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Harper's Encyclopedia of United States History (ed. Benson Lossing) 932 0 Browse Search
Alfred Roman, The military operations of General Beauregard in the war between the states, 1861 to 1865 544 0 Browse Search
Richard Hakluyt, The Principal Navigations, Voyages, Traffiques, and Discoveries of the English Nation 208 0 Browse Search
Benson J. Lossing, Pictorial Field Book of the Civil War. Volume 1. 116 0 Browse Search
Col. J. J. Dickison, Confederate Military History, a library of Confederate States Military History: Volume 11.2, Florida (ed. Clement Anselm Evans) 98 0 Browse Search
Rebellion Record: a Diary of American Events: Documents and Narratives, Volume 8. (ed. Frank Moore) 96 0 Browse Search
Horace Greeley, The American Conflict: A History of the Great Rebellion in the United States of America, 1860-65: its Causes, Incidents, and Results: Intended to exhibit especially its moral and political phases with the drift and progress of American opinion respecting human slavery from 1776 to the close of the War for the Union. Volume I. 94 0 Browse Search
Rebellion Record: a Diary of American Events, Diary from December 17, 1860 - April 30, 1864 (ed. Frank Moore) 86 0 Browse Search
Rebellion Record: a Diary of American Events: Documents and Narratives, Volume 1. (ed. Frank Moore) 84 0 Browse Search
Benson J. Lossing, Pictorial Field Book of the Civil War. Volume 3. 78 0 Browse Search
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Browsing named entities in Rebellion Record: a Diary of American Events: Documents and Narratives, Volume 4. (ed. Frank Moore). You can also browse the collection for Florida (Florida, United States) or search for Florida (Florida, United States) in all documents.

Your search returned 25 results in 9 document sections:

tes, and the act supplemental to the same. The roll being called, the following Senators answered to their names: Arkansas--Mr. Mitchell and Mr. Johnson. Florida--Mr. Maxwell and Mr. Baker. Georgia--Mr. Hill. Kentucky--Mr. Simms. Louisiana--Mr. Sparrow. Mississippi--Mr. Brown. Missouri--Mr. Clark and Mr. Peyton. Mississippi. C. C. Clay, Jr.James Phelan. William L. Yancey,A. G. Brown, Arkansas.Missouri. Robert W. Johnson,*J. B. Clarke, C. B. Mitchell.R. L. E. Payton. Florida.North-Carolina. James M. Baker,George Davis,* A. E. Maxwell.William T. Dortch. Georgia.South-Carolina. Robert Toombs,*R. W. Barnwell,* B. H. Hill.*James L. O.E. S. Dargan.9.B. S. Gaither, Arkansas.10.A. T. Davidson.* 1.G. A. Garland,South-Carolina. 2.James M. Patterson,1.John McQueen, (Incomplete.)2.W. P. Miles,* Florida.3.L. M. Ayer, 1.James B. Dawkins,4.M. L. Bonham, 2.R. A. Hilton.5.James Farrow, Georgia.6.W. W. Boyce.* 1.Julian Hartridge,Tennessee. 2.Chas. S. Munnerlyn,1.
some of which took effect. It was reported that the Hon. David Yulee, late a Senator of the United States, from the State of Florida, escaped from this train, and took to the bush. Corn. C. R. P. Rodgers, pushing ahead with the launches, captured tcaptain of the steamer home, a prisoner. His name is Jacob Brock; he is a native of Vermont, but has been a resident of Florida for twenty-three years. The same night, Corn. C. R. P. Rodgers ascended the St. Mary's with the Ottawa, and took posh of allegiance, and intends going North by the first steamer. Ex-Senator D. L. Yulee, one of the most prominent men in Florida, escaped by a small boat to the main-land. He was among the last to leave and came near being caught. The Ottawa, afI brought. D. P. Holland, Lieut.-Col. Commanding First Florida Battalion. A deserter named John Farles, a native of Florida, came in to-day, March thirteenth, at noon. He lived at Callahan, on the Florida Railroad, twenty seven miles from Ferna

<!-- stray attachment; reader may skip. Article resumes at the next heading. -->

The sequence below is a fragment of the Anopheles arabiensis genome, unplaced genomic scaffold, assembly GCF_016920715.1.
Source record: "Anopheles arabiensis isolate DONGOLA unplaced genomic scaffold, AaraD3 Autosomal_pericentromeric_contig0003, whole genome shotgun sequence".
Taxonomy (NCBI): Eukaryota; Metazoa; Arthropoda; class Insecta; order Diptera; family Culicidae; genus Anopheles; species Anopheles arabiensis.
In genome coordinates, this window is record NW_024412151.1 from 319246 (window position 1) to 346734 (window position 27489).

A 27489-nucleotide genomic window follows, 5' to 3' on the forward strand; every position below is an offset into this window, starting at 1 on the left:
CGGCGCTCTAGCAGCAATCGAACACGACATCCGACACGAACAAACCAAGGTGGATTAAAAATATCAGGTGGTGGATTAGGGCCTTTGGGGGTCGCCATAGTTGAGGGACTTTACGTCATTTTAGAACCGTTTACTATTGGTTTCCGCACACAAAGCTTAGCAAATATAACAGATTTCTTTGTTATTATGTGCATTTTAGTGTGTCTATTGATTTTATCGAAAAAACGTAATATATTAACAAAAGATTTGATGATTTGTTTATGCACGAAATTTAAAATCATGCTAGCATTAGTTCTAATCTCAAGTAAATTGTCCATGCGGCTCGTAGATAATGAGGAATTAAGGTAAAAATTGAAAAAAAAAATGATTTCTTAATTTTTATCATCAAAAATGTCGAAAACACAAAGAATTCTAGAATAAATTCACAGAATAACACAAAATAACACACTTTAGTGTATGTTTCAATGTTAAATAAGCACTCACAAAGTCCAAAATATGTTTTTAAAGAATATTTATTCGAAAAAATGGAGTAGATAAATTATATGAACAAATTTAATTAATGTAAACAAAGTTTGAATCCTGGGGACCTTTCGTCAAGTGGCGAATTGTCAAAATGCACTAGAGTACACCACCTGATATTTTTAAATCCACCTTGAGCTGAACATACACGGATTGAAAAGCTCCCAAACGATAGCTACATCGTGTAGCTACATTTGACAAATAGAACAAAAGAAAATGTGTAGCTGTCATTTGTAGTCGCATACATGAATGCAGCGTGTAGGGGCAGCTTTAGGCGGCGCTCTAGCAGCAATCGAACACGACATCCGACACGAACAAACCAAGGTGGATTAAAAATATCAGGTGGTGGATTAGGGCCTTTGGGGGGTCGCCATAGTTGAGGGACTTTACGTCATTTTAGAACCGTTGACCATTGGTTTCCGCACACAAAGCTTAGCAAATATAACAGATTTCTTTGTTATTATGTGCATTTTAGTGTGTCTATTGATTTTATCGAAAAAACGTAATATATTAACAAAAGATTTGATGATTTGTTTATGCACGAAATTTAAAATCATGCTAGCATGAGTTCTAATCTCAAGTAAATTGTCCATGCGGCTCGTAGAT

Rebellion Record: a Diary of American Events: Documents and Narratives, Volume 4. (ed. Frank Moore), Doc. 84 1/2.-naval operations in Florida. (search)
Doc. 84 1/2.-naval operations in Florida. Report of Flag-officer Du Pont. Flag-ship Wabash, off St. Augustine, Fla., March 13, 1862. sir: Having on the seventh despatched a division of my force to hold Brunswick, consisting of the Mohican, Pocahontas, and Potomska, under Commander Godon, I shifted my flag from the first-named vessel to the Pawnee, and organized another squadron of light vessels, embracing the four regular gunboats Ottawa, Seneca, Pembina, and Huron, with the Isaac Smith and Ellen, under Lieut. Commanding Stevens, to proceed without delay to the mouth of the St. John's River; cross, if possible, its difficult and shallow bar; feel the forts if still held, and push on to Jacksonville; indeed to go as far as Pilatka, eighty miles beyond, to reconnoitre and capture river-steamers. This expedition was to be accompanied by the armed launches and cutters of the Wabash, under Lieuts. Irwin and Barnes, and by a light-draft transport with the Seventh New-Hampshire
was accomplished quietly and rapidly, and in less than two hours pickets were posted and quarters selected from the deserted houses and stores. This city was one of the most flourishing in the South, and the most important commercial town in Florida. It is located on the northern bank of the river, twenty-five miles from its mouth, and contains, in all, three thousand inhabitants. Of these, at least one half are, or were, originally Yankees; and, excepting a few valetudinarians, were all . Others anxious to leave in the beginning of the troubles, but unwilling to relinquish so much valuable property, remained to protect it, hoping for a speedy solution of the unhappy difficulties. These men, few in number, are the loyal men of Florida. By far the majority, however, are avaricious Yankees, mercenary tories, who, clinging to the side that happens uppermost, no matter which it may be, ask only for trade, showing us a slight preference, because we pay in gold instead of shinplas